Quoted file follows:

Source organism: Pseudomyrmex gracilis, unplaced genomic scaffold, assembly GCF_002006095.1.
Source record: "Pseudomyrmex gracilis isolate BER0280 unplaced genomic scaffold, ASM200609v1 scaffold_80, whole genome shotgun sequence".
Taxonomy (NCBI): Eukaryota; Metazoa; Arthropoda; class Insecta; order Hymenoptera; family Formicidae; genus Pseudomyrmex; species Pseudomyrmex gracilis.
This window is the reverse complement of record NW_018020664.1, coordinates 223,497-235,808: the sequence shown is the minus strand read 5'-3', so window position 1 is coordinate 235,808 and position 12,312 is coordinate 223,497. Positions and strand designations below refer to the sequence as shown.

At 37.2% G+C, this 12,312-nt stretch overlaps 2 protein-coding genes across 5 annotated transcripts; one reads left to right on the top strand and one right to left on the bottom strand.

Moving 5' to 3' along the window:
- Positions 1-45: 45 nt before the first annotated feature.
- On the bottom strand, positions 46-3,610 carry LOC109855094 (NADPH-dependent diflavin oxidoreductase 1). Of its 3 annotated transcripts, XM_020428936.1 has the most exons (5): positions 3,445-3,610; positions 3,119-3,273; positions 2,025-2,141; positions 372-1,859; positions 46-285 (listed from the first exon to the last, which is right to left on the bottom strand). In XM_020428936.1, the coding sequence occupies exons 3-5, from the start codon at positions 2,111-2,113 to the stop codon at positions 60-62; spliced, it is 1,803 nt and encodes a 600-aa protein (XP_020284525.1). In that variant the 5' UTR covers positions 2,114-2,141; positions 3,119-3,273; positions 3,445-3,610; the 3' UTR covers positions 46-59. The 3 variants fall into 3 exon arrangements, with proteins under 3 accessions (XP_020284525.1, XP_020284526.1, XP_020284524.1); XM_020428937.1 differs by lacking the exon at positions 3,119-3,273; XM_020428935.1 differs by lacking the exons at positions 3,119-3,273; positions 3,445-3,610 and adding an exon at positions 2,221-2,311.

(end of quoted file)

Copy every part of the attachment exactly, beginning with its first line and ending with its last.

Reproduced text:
Source organism: Pseudomyrmex gracilis, unplaced genomic scaffold, assembly GCF_002006095.1.
Source record: "Pseudomyrmex gracilis isolate BER0280 unplaced genomic scaffold, ASM200609v1 scaffold_80, whole genome shotgun sequence".
Taxonomy (NCBI): Eukaryota; Metazoa; Arthropoda; class Insecta; order Hymenoptera; family Formicidae; genus Pseudomyrmex; species Pseudomyrmex gracilis.
This window is the reverse complement of record NW_018020664.1, coordinates 223,497-235,808: the sequence shown is the minus strand read 5'-3', so window position 1 is coordinate 235,808 and position 12,312 is coordinate 223,497. Positions and strand designations below refer to the sequence as shown.

At 37.2% G+C, this 12,312-nt stretch overlaps 2 protein-coding genes across 5 annotated transcripts; one reads left to right on the top strand and one right to left on the bottom strand.

Moving 5' to 3' along the window:
- Positions 1-45: 45 nt before the first annotated feature.
- On the bottom strand, positions 46-3,610 carry LOC109855094 (NADPH-dependent diflavin oxidoreductase 1). Of its 3 annotated transcripts, XM_020428936.1 has the most exons (5): positions 3,445-3,610; positions 3,119-3,273; positions 2,025-2,141; positions 372-1,859; positions 46-285 (listed from the first exon to the last, which is right to left on the bottom strand). In XM_020428936.1, the coding sequence occupies exons 3-5, from the start codon at positions 2,111-2,113 to the stop codon at positions 60-62; spliced, it is 1,803 nt and encodes a 600-aa protein (XP_020284525.1). In that variant the 5' UTR covers positions 2,114-2,141; positions 3,119-3,273; positions 3,445-3,610; the 3' UTR covers positions 46-59. The 3 variants fall into 3 exon arrangements, with proteins under 3 accessions (XP_020284525.1, XP_020284526.1, XP_020284524.1); XM_020428937.1 differs by lacking the exon at positions 3,119-3,273; XM_020428935.1 differs by lacking the exons at positions 3,119-3,273; positions 3,445-3,610 and adding an exon at positions 2,221-2,311.